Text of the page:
With pharmaceutical companies hitting the headlines with a large amount of takeovers, who would you invest in?
Pharmaceutical companies have been big in the news and grabbing a lot of the headlines due to takeovers and share prices being taken on roller coaster rides. With Pfizer’s attempted takeover of AstraZeneca raising their share price while
GlaxoSmithKline share price has been falling and took a recent hammering after the company released a profit warning. During all this mayhem Shire has seen a increase with its share price doubling over the past year.
But which company will do the best financially in the future, here is a forecast over the next year.
AstraZeneca’s big game changer is chief executive Pascal Soriot, who started in October of 2012. He pledged to bring the company back to its roots of scientific leadership in mainstream drug development. Soriot has had a big impact in refocusing and investing into beefing up the development pipeline. It seems that his hard work is paying off with the company currently having 14 projects at phase III, which up 8 from the previous year, with a number of new cancer drugs looking very promising.
As for AstraZenecas shares they haven’t fallen that much since the failed bid from Pfizer earlier this and there share price stands at 4,117p which is a 25% increase over the past year. Also on a positive note with a price earning ratio (p/e) of nearly 16 and with the potential that AstraZeneca possesses, this doesn’t sound to bad of a picture at all.
Shire, registered in Jersey and have their headquarters based in Ireland. The company has seen quite a surge over the past few years, with earnings per share (EPS) growing by 77% in the last year. We are clearly looking at a great success story with the Shire shares doubling to 4,735p in a year, so what is holding Shire back?
Well, AbbVie are currently in the process of taking over Shire in a deal that will provide Shire shareholders with £24.44 in cash and 0.896 in new AbbVie shares. This now values Shire at around £53 a share, making Shire a bad move for long term investors to consider.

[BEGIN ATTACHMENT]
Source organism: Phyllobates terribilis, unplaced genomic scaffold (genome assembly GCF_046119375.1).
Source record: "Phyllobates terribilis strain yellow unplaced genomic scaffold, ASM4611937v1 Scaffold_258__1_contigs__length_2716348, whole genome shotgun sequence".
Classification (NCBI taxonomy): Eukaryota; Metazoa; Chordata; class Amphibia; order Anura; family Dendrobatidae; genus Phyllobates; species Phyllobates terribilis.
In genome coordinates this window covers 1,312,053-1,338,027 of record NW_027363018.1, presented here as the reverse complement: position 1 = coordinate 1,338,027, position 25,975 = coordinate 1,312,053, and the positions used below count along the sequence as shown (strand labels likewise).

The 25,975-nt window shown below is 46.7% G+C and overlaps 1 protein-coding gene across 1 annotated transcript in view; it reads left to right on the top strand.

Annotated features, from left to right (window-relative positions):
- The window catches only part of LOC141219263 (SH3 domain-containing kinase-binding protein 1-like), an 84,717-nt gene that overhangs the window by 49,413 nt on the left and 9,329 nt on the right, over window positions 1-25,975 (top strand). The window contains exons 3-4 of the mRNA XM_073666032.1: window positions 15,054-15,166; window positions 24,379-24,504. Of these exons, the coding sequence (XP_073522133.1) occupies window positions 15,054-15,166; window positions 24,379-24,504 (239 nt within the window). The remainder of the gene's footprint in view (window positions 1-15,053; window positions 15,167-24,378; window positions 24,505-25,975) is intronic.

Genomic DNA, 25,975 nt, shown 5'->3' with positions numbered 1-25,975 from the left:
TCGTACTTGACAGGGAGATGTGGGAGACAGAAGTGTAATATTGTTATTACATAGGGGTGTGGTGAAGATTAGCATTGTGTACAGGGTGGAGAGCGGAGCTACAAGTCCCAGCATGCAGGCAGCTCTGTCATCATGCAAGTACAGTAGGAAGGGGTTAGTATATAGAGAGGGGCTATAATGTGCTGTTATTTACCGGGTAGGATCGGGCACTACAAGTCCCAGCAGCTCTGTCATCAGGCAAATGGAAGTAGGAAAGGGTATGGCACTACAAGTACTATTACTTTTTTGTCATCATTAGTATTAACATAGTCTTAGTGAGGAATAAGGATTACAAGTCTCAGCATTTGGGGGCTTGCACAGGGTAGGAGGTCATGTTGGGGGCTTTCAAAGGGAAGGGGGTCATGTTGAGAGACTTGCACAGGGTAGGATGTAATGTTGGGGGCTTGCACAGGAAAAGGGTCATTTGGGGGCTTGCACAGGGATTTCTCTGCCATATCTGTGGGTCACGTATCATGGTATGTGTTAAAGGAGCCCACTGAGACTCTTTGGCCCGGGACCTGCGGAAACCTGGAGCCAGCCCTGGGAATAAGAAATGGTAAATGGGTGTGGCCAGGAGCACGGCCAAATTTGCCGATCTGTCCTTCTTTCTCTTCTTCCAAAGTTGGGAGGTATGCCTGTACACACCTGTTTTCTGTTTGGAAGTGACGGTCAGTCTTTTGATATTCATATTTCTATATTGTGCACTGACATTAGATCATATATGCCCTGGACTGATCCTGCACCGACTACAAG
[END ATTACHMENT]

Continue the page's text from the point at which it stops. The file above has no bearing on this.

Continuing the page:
In the table above GlaxoSmithKline looks to be showing the most attractiveness to a potential investor however does it tell the full story baring in mind that its just a forecast.
With the profit warning being issued, suggestions are that the earnings per share is going to be broadly similar to 2013, which is very disappointing. Although it doesn’t tell the true story, the pound has strengthened significantly over the past year and is up 9% against the US dollar and so this would hurt any multinational company that reports in sterling.
Dividend cover looks like it’s getting a little stretched, but EPS is erratic in this business and the big players can easily cope with low cover for a couple of years, in fact in 2010 GSK paid out a dividend of 65p even though EPS was recorded at only 54p that year. It’s a slight concern, but not a big worry.
GlaxoSmithKline and AstraZeneca both look very attractive but with GSK’s forecast of growing dividends, lower P/E valuation, more developed pipeline and lower uncertainty make it an ideal pick for an investor however with rumours of more corruption emerging each week about GSK it surely would be a risky investment.
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